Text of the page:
Nissan Motor Company announced on Monday that it has partnered with San Diego Gas & Electric to develop an infrastructure that would create charging stations for electric car owners, maybe as early as 2010. The announcement shows promise but it raises some significant questions.Both Toyota and Honda are known for their fuel efficient vehicles, especially Toyota's Prius model. Nissan, in an effort to reach a market untapped by its Japanese rivals, is going after the next frontier in efficient cars: electric cars. According to Reuters:
Under the latest tie-up, Nissan and San Diego Gas & Electric will develop plans to develop a charging infrastructure for electric vehicles and work to implement and maintain a battery charging network, the automaker said.
Nissan plans to launch zero emission vehicles powered by lithium-ion battery packs in the United States in 2010 and market the vehicles globally two years after the U.S. launch.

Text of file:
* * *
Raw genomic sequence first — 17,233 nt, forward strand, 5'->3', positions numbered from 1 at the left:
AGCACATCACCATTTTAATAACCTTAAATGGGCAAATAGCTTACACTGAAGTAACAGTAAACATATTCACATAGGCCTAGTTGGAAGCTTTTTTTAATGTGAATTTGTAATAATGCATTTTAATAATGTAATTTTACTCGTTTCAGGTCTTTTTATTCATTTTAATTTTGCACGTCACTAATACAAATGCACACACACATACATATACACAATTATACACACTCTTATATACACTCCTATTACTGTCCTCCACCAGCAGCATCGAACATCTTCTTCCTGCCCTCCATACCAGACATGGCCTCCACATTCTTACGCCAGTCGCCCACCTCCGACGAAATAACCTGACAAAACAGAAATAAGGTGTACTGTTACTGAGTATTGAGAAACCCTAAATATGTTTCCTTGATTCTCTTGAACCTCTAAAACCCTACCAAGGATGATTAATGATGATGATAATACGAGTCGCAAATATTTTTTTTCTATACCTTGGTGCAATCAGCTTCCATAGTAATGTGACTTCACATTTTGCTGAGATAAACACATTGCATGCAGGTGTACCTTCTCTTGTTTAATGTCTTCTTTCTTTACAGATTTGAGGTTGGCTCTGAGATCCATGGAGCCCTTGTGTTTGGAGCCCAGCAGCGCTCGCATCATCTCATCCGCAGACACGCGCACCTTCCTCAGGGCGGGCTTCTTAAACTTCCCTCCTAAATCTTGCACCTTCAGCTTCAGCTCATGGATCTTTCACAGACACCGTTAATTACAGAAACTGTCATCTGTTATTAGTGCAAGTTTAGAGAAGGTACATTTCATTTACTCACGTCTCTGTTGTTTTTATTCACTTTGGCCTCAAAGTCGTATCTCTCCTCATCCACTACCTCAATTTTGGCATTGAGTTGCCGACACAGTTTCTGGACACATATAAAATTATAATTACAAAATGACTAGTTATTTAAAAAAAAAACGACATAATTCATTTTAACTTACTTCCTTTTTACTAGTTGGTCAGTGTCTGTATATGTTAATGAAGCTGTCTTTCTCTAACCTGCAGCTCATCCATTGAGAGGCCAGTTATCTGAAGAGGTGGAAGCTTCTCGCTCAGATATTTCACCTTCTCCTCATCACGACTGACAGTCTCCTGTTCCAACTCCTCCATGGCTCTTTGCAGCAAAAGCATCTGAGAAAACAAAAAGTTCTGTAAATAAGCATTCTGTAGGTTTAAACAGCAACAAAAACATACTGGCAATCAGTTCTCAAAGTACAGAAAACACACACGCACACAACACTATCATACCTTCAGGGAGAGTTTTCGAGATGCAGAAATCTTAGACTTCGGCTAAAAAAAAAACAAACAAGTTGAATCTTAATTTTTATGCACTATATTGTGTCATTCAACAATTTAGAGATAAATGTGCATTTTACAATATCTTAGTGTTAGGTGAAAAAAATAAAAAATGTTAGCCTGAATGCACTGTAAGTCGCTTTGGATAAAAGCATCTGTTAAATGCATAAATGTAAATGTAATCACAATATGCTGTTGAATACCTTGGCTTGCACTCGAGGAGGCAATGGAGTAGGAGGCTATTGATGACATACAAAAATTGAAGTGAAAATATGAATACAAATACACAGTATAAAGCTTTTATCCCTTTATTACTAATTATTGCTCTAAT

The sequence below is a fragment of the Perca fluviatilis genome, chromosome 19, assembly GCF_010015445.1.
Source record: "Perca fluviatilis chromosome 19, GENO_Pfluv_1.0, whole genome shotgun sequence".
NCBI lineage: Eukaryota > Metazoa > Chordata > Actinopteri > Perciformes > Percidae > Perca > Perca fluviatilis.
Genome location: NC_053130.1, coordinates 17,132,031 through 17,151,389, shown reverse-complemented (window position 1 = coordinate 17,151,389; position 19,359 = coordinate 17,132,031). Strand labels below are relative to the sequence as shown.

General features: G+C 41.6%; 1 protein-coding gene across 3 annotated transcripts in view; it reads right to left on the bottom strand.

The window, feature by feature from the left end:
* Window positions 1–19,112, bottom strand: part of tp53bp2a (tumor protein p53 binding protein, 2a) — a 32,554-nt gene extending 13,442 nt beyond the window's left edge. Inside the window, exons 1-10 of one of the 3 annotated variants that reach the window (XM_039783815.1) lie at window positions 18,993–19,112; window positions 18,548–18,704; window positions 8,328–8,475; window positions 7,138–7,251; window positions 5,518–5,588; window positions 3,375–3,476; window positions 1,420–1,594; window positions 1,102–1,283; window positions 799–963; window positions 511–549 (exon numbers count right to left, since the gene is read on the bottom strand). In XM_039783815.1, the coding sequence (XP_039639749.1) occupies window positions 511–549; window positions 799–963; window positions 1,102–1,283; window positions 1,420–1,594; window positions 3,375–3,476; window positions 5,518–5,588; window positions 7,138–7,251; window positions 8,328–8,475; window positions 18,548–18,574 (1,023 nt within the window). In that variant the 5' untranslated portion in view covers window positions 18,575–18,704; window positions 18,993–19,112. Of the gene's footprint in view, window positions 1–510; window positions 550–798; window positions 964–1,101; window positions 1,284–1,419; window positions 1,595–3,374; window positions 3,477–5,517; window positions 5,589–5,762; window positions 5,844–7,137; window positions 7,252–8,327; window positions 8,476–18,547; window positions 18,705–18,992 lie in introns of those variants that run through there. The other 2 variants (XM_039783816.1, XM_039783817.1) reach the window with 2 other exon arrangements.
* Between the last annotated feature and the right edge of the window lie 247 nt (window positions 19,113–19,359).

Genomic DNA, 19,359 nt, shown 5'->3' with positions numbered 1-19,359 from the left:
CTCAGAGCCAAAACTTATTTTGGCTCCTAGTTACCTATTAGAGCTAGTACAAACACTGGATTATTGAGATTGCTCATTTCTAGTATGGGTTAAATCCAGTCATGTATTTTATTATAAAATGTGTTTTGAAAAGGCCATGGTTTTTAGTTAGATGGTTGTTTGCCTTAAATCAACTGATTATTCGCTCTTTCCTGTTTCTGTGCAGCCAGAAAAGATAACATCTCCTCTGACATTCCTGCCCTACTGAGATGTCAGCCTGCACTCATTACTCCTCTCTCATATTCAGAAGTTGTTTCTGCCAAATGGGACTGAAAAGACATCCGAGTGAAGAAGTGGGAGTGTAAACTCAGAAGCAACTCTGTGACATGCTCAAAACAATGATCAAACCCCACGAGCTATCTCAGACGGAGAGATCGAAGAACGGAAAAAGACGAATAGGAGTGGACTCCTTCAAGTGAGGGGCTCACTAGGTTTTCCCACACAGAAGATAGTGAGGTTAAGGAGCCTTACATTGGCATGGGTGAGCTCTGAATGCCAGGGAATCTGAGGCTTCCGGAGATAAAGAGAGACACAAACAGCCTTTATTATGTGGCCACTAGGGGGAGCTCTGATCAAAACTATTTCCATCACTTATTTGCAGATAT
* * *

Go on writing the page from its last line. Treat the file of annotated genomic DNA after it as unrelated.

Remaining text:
The automaker has said the cruising range for its first generation of electric cars could be 100 miles, but the company would look to boost that to near 200 miles by the second generation of the battery pack.
While the idea of electric cars roaming our streets is an attractive one, especially cars that are efficient enough to actually sell back unused energy into the grid, these Nissan cars do not appear to have all the answers to our twin foes: climate change and fossil fuel dependence. They are, however, a good start.
According to the their web site, Nissan's partner, San Diego Gas & Electric, has deceased their use of coal to 12 percent in 2007, down from 29 percent in 2006. Their energy mix comes from a variety of sources, but they tout their use of natural gas as a means to fighting climate change. It's true that natural gas emits about 1/2 of the emissions as coal, but solar and wind emit zero emissions. SDGE is solid on this front. It was ranked No. 4 among U.S. utilities for installed solar power.
But to be a truly zero emissions vehicle, Nissan's electric car would need to be charged by renewable resources, not by coal and natural gas. Nissan also needs to increase the car's limited range, which almost assures that most families will need a second vehicle for longer trips.